You don't see much of it in Troy -- and what you do see is from the side -- but it is indeed a marvel of structural engineering. And so is the whole movie, actually. It takes major liberties with the original texts by Homer, but it sews everything together to make a fascinating, entertaining, beautiful piece of cinema ... with the occasional bonus glimpses of Brad Pitt's butt.
I was pretty lost when the movie started -- mostly because all the kings of all the armies have the same wigs and beards and outfits and I couldn't tell who was fighting whom. (I still struggled at the end during all that Trojan Horse mayhem when I had no idea which king was threatening the priestess with the indignity of a lifetime of servitude.) Thank goodness people refer to each other as "cousin" or "my brother" or "my step-nephew three times removed on my sister's side but from her third marriage" throughout the movie. That helps. It also helps that people refer to themselves in the third person ("Homer don't play that") once in a while. And the movie starts with a parchment map (shot in the obligatory sepia tones) showing how everything collectively known as Greece is on the west side of the Aegean Sea and the lone holdout of Troy is over on the east side. Which helps make the whole thousand-ships thing make more sense.
I may never eat a muffin again. The three lead bodies manage to fill the hearts of gay men with simultaneous levels of admiration, jealousy, lust and inspiration. And this movie may single-handedly bring back the smooth circuit-boy aesthetic that the fashion world has been trying so hard lately to cover with body hair. In addition to the ripped, sinewy, endlessly luscious body on Brad Pitt, we also have the hunky Eric Bana flashing his mighty physique around pretty often. And even twinky little Orlando Bloom is pretty buffed out -- though he looks very much like a little boy in comparison to the aforementioned beefcake.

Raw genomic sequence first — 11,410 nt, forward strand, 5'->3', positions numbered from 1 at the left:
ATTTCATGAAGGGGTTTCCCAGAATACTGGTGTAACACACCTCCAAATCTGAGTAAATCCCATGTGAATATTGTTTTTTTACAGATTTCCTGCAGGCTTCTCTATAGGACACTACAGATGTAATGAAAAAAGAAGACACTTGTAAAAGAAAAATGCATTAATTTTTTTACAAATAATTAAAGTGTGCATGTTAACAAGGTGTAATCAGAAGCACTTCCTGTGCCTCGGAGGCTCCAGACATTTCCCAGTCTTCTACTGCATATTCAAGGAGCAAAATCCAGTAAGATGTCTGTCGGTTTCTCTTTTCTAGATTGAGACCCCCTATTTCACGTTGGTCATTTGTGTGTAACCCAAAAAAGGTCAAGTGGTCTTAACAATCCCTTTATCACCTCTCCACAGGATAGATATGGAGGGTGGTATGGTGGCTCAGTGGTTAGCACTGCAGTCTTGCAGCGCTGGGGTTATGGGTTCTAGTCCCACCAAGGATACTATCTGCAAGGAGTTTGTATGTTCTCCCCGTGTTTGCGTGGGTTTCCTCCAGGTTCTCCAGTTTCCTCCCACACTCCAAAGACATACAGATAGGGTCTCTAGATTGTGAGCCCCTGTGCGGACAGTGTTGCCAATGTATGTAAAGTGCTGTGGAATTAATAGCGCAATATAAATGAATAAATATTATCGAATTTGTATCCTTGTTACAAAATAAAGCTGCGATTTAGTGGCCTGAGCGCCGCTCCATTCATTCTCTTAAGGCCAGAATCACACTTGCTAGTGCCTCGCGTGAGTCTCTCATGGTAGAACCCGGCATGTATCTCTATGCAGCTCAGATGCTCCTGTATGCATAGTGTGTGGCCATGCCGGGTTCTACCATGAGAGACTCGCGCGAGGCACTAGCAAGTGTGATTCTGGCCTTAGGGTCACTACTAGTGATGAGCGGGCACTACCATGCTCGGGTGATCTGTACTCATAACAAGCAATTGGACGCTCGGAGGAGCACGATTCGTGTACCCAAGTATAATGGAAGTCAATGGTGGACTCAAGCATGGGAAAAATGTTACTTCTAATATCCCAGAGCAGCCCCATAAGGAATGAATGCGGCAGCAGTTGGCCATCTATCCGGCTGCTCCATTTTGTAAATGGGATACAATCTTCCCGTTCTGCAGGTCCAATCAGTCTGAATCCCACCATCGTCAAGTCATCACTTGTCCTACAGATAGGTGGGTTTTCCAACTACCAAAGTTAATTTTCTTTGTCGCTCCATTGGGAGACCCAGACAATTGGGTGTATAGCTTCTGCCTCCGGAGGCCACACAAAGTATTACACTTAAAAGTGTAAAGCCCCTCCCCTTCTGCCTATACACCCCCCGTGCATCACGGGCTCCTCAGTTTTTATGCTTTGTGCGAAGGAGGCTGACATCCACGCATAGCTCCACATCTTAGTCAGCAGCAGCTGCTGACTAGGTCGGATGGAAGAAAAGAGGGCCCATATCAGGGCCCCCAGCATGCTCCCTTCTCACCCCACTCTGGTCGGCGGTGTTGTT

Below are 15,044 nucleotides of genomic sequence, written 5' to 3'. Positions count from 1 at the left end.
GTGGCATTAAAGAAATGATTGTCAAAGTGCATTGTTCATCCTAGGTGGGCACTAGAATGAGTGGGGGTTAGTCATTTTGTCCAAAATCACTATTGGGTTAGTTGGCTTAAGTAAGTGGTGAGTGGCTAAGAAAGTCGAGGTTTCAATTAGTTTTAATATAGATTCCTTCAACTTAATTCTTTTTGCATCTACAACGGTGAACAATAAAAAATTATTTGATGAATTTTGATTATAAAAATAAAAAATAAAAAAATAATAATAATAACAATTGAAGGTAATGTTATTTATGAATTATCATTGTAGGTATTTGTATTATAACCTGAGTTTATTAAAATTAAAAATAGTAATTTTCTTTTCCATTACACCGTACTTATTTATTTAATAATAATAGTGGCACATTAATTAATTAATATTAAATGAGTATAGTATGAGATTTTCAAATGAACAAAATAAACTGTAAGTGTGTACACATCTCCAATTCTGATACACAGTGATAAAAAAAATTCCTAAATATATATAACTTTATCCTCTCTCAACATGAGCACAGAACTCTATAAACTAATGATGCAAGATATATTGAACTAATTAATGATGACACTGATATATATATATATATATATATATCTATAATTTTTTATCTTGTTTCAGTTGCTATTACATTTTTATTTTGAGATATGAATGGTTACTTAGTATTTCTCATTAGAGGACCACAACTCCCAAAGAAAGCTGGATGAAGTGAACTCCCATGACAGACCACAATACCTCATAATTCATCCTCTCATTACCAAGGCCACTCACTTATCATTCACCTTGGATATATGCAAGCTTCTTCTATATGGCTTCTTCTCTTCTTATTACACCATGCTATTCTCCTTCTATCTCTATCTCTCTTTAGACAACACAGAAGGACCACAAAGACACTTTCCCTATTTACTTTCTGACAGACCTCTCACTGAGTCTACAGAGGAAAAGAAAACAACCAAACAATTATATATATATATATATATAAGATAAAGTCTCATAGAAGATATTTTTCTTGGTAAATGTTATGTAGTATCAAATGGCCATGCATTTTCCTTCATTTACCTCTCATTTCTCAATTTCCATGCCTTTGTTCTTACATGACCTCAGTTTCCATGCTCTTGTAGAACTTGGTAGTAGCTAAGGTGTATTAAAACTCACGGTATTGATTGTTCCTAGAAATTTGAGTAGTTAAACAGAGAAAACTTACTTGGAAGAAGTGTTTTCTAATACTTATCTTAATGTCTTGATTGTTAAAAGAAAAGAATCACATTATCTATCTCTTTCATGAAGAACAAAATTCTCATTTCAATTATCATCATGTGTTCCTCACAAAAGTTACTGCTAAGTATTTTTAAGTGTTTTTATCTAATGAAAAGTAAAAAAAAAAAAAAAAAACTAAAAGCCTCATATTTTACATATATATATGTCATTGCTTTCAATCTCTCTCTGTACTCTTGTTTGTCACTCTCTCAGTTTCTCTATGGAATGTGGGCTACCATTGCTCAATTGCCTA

The rest of the cast.
The actress playing Helen is pretty, but I think her face would have better luck launching a thousand campaigns for open city council seats than a thousand ships. The actor playing Achilles' "cousin" (more likely his lover, according to the original texts) Patroclus isn't so terribly hot either.
How nice that the city of Troy was set back far enough from the beach that the royalty could sit in the shade, sip mint juleps and comfortably watch a bazillion guys slaughter each other on the front lawn outside the city gates. Speaking of a bazillion sweaty dead guys lying on the beach in the sun, I'm glad the plot made mention of the troops gathering and burning their dead, because after the first battle all I could think of was how bad the place would smell if they were left there to rot. Speaking of the dead, each corpse gets coins on his eyes before he gets burned -- which had to cost a bundle -- except for the one character whose death prompts a conversation that specifically mentions putting coins on his eyes.
More random thoughts: Every finger and every foot on the screen -- even in the heat of battle -- is noticeably well-manicured. Which is nice, because nobody likes ancient warriors with scraggly cuticles. Eric Bana's baby is frighteningly huge. Brad Pitt's Achilles is a nicely nuanced, wholly complex character: savage in battle, arrogant in politics, tender and loyal in personal relationships, openly atheistic ... and blessed with that amazing honey-baked ham tucked in the back of his skirt. When the men take their shirts off, the camera often cuts them off right above the pubes -- which has given me a new appreciation for (OK, obsession with) the treasure-trail area.
So it's a very cool movie. Go see it. Bring a Kleenex if you don't think you'll be able to contain yourself during the butt scenes. Meanwhile, I have to do a thousand crunches and slather myself in self-tanner.